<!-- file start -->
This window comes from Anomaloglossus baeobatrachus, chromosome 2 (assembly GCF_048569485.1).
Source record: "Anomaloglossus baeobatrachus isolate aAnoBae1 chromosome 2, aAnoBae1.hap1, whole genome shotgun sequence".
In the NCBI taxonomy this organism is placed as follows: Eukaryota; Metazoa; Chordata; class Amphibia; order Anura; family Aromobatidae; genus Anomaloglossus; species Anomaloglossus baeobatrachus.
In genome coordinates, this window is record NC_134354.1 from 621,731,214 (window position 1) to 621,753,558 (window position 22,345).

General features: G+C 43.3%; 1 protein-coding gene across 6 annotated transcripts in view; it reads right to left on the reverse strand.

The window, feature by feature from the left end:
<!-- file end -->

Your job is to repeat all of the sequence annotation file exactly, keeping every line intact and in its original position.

This window comes from Anomaloglossus baeobatrachus, chromosome 2 (assembly GCF_048569485.1).
Source record: "Anomaloglossus baeobatrachus isolate aAnoBae1 chromosome 2, aAnoBae1.hap1, whole genome shotgun sequence".
In the NCBI taxonomy this organism is placed as follows: Eukaryota; Metazoa; Chordata; class Amphibia; order Anura; family Aromobatidae; genus Anomaloglossus; species Anomaloglossus baeobatrachus.
In genome coordinates, this window is record NC_134354.1 from 621,731,214 (window position 1) to 621,753,558 (window position 22,345).

General features: G+C 43.3%; 1 protein-coding gene across 6 annotated transcripts in view; it reads right to left on the reverse strand.

The window, feature by feature from the left end: